Fatal plunge victim's fault
A poor building inspection and a "casual approach" to liquor licence obligations may have contributed to the death of a Levin man, but a coroner says he ultimately "did this to himself".
Mark David Nicholls, a 54-year-old shop assistant, fell from the first floor of the Oxford Hotel about 11pm on April 6 last year. He landed on his head and died in Palmerston North Hospital the next day.
In his report, coroner Tim Scott said the railing Mr Nicholls fell over was not high enough.
It had been inspected by one person and signed off by building compliance certifier David Yule, who had said if he had seen the railing he would not have signed it off.
"Both the council and the building owner . . . were entitled to rely upon the inspection . . . and to take from that that there were no issues with the height of the barrier," Mr Scott said.
Bar duty manager Lisa Hooper did not have the correct qualifications and should not have given Mr Nicholls any alcohol.
"She stated to police she had no concern about serving them as the pub was their home, so the only place they would be going later was upstairs.
"That suggests to me that she was aware they had had too much to drink - that she may not have served them had she believed they were going somewhere else that night.
"Sadly, that is no reason to serve someone who was intoxicated, as events later that night confirm."
Mr Scott criticised Ms Hooper and former hotel owner John Thwaites.
"The kindest view that I can take is that . . . they were casual and ignorant. Had Ms Hooper had the appropriate level of training, perhaps she would have recognised the need firstly, not to serve Mark and, secondly, to see that he was escorted to a place of safety."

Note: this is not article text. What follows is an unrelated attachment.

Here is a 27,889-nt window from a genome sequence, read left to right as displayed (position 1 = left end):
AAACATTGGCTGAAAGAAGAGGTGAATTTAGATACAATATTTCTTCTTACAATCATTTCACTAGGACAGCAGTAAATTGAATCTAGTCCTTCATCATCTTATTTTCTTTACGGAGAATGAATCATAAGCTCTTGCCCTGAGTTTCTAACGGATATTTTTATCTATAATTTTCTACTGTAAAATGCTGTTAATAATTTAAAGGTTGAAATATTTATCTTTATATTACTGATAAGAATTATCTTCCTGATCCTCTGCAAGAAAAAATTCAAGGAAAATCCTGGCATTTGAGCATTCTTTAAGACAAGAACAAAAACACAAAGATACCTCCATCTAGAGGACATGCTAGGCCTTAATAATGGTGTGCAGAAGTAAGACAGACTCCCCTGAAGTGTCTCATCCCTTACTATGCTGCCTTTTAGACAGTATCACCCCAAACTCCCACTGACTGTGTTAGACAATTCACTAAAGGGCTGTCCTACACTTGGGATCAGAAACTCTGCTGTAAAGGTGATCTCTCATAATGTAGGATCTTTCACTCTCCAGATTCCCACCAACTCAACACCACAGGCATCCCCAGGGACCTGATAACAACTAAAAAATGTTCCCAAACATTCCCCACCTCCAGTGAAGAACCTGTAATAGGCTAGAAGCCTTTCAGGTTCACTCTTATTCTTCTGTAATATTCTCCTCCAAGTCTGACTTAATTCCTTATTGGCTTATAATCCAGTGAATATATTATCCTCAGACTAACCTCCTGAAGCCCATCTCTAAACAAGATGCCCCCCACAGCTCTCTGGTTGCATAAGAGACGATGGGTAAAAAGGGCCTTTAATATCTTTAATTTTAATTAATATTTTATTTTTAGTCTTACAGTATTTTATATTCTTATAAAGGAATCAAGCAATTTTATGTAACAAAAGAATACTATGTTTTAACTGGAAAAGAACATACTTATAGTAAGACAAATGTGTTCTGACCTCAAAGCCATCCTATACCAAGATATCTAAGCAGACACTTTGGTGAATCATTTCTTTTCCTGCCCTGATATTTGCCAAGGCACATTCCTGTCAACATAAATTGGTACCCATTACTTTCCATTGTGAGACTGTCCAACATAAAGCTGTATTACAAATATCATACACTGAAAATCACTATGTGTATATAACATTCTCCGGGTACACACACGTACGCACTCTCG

But Mr Scott ruled that, ultimately, Mr Nicholls "did this to himself"'.
"The fundamental reason why he fell is because he was intoxicated."
At the inquest, statements from witnesses detailed the events leading up to Mr Nicholls' death.
On that day, he picked up his wife Thelma from work.
They went home and drank about three glasses of wine each, before heading to a pub where they drank about six jugs of beer between them, along with some whisky.
They went back to the Oxford Hotel and had at least one more jug of beer, before Mr Nicholls went to his room. He then went to an outdoor walkway on the first floor and fell off the end into the garden bar, landing on his head.
If the barrier had been higher and he had not been served his last drink the death may not have occurred, Mr Scott said.
"However, it is quite possible that the accident and his death would have occurred regardless of these factors."
The death was ruled to not be a suicide.
Ms Hooper and Mr Yule could not be reached for comment.